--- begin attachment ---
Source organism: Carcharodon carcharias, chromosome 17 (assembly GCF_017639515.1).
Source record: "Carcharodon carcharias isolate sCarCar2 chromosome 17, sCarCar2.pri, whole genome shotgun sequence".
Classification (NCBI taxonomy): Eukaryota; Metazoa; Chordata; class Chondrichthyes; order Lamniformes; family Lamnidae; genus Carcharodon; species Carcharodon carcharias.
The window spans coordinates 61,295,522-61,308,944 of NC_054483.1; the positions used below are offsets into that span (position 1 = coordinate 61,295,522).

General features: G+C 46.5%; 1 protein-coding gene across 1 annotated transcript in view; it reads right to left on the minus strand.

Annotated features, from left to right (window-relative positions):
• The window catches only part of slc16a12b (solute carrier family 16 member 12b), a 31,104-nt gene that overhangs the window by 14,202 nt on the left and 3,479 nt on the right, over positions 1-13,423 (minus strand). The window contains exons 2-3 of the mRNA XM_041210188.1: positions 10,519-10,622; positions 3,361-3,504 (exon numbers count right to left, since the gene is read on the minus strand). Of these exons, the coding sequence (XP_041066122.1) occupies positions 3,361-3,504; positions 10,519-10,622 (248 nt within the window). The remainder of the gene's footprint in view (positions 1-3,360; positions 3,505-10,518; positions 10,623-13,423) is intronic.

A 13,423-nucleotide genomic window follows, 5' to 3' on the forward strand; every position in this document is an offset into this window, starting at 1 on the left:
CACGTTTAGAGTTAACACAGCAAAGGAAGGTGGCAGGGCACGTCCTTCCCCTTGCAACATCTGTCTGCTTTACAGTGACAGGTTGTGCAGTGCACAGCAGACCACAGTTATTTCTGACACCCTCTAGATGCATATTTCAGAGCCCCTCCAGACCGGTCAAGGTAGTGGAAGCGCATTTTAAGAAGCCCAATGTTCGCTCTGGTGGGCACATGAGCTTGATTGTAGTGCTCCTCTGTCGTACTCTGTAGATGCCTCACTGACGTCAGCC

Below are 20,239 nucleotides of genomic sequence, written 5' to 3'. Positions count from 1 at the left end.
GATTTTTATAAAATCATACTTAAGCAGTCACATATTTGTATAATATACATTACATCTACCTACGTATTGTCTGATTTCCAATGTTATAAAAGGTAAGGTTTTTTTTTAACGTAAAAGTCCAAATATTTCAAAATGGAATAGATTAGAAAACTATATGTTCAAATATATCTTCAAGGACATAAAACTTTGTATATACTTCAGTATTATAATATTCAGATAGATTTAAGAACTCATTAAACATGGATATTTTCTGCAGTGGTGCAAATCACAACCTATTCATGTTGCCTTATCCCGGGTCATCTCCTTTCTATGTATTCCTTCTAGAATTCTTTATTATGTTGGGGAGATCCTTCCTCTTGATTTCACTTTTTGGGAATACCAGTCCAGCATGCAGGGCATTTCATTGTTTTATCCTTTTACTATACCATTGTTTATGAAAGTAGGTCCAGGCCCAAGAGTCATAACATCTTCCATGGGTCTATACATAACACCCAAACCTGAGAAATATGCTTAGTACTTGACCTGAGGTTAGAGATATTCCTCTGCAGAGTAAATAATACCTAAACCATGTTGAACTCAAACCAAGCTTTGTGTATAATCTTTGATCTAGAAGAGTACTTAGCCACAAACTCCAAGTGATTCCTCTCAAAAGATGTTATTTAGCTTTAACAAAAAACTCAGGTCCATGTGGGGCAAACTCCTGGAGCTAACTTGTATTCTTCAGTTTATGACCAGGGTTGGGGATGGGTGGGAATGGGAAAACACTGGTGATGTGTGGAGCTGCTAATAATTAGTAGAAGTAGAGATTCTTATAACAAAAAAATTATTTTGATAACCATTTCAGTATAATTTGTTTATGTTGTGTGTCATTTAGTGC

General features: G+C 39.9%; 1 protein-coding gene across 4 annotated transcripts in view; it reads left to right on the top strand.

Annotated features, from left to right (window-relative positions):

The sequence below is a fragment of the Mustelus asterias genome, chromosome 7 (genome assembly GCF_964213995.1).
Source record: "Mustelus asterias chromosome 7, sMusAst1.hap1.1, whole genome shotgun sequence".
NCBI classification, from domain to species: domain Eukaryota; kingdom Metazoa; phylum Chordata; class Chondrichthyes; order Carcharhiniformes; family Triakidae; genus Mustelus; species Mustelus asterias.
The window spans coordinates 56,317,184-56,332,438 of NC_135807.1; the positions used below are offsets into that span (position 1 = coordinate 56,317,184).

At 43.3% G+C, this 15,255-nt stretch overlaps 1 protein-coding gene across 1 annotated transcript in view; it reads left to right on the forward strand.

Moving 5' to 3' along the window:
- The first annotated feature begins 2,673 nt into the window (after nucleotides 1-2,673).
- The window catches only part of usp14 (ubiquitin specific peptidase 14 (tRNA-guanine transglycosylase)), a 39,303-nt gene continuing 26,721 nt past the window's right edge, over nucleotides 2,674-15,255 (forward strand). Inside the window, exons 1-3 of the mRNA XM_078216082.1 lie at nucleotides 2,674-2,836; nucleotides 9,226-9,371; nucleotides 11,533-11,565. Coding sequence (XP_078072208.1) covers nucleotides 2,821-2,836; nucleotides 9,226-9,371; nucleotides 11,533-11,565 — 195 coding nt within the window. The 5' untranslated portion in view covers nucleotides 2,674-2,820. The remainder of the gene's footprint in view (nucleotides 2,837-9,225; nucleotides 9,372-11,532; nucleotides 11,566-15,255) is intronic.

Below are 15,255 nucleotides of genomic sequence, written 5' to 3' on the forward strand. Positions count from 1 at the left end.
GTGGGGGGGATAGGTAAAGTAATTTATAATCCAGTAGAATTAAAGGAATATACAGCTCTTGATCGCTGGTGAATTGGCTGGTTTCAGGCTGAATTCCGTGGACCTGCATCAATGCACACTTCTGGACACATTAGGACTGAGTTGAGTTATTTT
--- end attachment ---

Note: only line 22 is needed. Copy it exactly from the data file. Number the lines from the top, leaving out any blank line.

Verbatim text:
Below are 15,255 nucleotides of genomic sequence, written 5' to 3' on the forward strand. Positions count from 1 at the left end.